Long before Drake, Maestro produced Canadian raps challenging the idea that hip hop’s authenticity depends on U.S. citizenship.

Certs Wid Out Da Retsyn by Maestro Fresh Wes.

But Drake’s Canadian-ness intersects with his mixed-race identity. The U.S. and Canada construct Blackness in similar, but unidentical, ways. Drake himself has suggested that emphasis on his whiteness is heightened in an American context: “That’s a very American thing … light skin and dark skin.”

When Black Canadians enter the U.S. public sphere, where Blackness is visible in historically contingent ways, their own lived experience as Black Canadians can make performing Blackness in a U.S. context fraught.

The cover of Pusha T’s The Story of Adidon is a photo of Drake in blackface. It is a shocking image. Responding in an official statement, rather than song, Drake explained that:

“This picture is from 2007, a time in my life where I was an actor and I was working on a project that was about young Black actors struggling to get roles, being stereotyped and typecast. The photos represented how African Americans were once wrongfully portrayed in entertainment.”

Drake’s use of “African Americans” in his statement assumes an American audience, erasing the specificity of Black Canadian experiences that, presumably, Drake was at least in part attempting to address when he was still working on the Canadian production of Degrassi: The Next Generation.

Whether blackface can ever be reclaimed as an anti-racist act (as Drake seems to suggest it can), it is worth noting that dominant narratives position blackface as American, even though minstrelsy was historically prevalent and popular in Canada. This may be why Drake — Canadian and mixed race — uses the term African American, a reminder that Blackness itself is often positioned outside Canada.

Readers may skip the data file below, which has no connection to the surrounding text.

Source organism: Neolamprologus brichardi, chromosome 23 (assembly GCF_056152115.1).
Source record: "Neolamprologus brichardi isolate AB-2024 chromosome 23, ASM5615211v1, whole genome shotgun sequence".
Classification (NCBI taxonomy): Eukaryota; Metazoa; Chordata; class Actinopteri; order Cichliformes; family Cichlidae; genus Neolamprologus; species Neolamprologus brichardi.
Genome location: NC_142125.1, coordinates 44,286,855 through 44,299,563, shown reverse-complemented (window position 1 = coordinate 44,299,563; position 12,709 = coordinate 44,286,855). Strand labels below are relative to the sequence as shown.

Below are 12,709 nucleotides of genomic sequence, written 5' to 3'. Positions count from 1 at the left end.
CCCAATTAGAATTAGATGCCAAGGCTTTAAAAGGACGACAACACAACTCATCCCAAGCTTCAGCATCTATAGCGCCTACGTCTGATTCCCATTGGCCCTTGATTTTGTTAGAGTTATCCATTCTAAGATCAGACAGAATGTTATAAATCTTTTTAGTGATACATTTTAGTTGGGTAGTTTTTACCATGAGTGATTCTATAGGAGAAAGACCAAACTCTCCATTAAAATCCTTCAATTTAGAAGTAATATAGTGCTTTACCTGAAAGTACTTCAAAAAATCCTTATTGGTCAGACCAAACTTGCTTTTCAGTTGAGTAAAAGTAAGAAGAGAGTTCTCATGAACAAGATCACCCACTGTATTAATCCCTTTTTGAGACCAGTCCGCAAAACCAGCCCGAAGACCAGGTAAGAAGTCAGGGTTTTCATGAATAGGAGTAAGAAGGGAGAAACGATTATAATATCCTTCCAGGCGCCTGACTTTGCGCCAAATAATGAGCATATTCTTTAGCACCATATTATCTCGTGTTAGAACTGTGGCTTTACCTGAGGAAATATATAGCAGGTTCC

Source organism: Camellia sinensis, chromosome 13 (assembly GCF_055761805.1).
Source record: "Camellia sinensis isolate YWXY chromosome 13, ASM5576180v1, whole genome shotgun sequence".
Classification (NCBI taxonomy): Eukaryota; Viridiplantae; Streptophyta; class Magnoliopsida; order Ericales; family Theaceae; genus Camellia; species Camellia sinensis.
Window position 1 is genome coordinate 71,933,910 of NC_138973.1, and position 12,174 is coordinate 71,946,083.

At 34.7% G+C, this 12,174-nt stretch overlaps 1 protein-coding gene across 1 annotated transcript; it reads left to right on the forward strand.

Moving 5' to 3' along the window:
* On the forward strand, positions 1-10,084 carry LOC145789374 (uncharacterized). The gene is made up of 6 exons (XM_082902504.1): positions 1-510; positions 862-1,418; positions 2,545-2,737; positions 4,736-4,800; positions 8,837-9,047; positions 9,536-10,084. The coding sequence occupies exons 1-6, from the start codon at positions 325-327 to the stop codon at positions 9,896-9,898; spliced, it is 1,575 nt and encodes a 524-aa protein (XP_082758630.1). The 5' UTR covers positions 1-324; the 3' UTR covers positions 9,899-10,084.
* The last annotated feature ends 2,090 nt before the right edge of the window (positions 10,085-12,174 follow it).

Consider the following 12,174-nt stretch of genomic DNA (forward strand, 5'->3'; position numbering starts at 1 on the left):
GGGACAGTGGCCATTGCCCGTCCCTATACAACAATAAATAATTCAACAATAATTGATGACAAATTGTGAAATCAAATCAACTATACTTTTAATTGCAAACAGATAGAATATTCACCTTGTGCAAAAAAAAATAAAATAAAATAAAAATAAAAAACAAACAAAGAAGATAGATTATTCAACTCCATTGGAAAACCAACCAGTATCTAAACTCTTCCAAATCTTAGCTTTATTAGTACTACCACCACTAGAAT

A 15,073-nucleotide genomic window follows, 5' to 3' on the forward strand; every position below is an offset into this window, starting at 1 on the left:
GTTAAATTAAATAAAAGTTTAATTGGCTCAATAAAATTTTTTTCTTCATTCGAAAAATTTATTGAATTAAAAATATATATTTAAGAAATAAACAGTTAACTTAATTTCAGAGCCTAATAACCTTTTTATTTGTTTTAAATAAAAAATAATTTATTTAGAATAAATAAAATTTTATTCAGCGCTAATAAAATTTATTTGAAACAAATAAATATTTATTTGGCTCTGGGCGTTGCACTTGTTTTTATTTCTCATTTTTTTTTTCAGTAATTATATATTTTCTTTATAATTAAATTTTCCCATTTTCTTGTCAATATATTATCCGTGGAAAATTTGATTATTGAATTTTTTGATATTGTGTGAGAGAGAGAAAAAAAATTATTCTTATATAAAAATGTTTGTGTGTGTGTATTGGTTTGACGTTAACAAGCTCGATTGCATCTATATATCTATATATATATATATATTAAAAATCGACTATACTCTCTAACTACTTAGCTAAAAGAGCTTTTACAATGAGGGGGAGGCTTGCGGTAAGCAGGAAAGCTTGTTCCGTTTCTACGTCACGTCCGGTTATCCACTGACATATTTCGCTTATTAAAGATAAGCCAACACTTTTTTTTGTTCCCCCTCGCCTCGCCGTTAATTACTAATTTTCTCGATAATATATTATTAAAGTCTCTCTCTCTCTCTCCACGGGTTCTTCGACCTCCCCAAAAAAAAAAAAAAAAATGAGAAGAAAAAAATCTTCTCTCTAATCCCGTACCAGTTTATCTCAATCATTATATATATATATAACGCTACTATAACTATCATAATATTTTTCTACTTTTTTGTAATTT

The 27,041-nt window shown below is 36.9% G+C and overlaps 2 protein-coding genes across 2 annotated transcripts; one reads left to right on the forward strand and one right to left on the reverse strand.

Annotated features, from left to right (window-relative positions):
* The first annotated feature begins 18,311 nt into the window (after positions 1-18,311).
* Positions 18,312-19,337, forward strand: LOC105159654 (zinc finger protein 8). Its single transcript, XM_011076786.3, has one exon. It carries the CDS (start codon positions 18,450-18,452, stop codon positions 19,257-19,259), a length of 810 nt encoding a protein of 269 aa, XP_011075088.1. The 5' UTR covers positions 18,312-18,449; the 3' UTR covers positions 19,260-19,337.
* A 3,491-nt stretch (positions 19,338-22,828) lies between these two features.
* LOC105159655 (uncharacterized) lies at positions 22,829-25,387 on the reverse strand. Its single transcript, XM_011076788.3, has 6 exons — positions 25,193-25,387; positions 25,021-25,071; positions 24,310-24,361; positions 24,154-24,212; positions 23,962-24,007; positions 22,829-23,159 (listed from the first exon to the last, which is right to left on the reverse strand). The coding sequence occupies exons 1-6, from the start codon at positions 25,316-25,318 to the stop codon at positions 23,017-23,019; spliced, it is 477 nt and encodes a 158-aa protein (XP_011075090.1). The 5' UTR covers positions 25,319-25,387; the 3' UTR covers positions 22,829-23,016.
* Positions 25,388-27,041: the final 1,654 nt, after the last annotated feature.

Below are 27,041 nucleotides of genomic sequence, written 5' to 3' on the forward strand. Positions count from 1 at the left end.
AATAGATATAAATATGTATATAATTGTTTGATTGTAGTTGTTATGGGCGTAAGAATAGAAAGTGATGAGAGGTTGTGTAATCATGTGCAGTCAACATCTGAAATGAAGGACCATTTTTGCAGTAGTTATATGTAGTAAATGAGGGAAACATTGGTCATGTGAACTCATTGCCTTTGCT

Canadian rappers who have gained fame both globally and within Canada are often linked to other nations. K’naan of Wavin’Flag fame was often referred to by the media as Somali Canadian, Shad — host of Hip Hop Evolution — is identified as Rwandan. Drake’s friend Preme is noted to be of Guyanese descent, and even Scarborough-born Kardinal Offishall is identified with Jamaica, where his parents immigrated from.

As a Black man, Drake does not fully belong inside a nation always imagined as white, but neither does he fully belong to the imagined communities — immigrant or racialized — to which Canada expects Black individuals to belong. Absent cultural belonging to the state of his birth, to the U.S. and its history of hip hop geography or to nodes in the Black diaspora, perhaps it is unsurprising that Drake adopts the sounds of others in a bid for hip hop authenticity.

Echoing Pusha T, Lamar says of Drake, “he lives inside confusion.” But arguably that “confusion” also lives outside of Drake. Drake, as told through Common, Pusha T or Lamar’s beefy language, becomes a sign of an uneasy Blackness.

Not because, as Pusha T claims, Drake himself is uncomfortable with his own Black identity, but because these representations of Drake render Canadian Blackness and Canadian anti-Black racism invisible, even while suggesting that Drake is not quite Black enough for hip hop.The Conversation

Alexandra Boutros, Associate Professor of Cultural and Communication Studies, Wilfrid Laurier University

This article is republished from The Conversation under a Creative Commons license. Read the original article.

The Conversation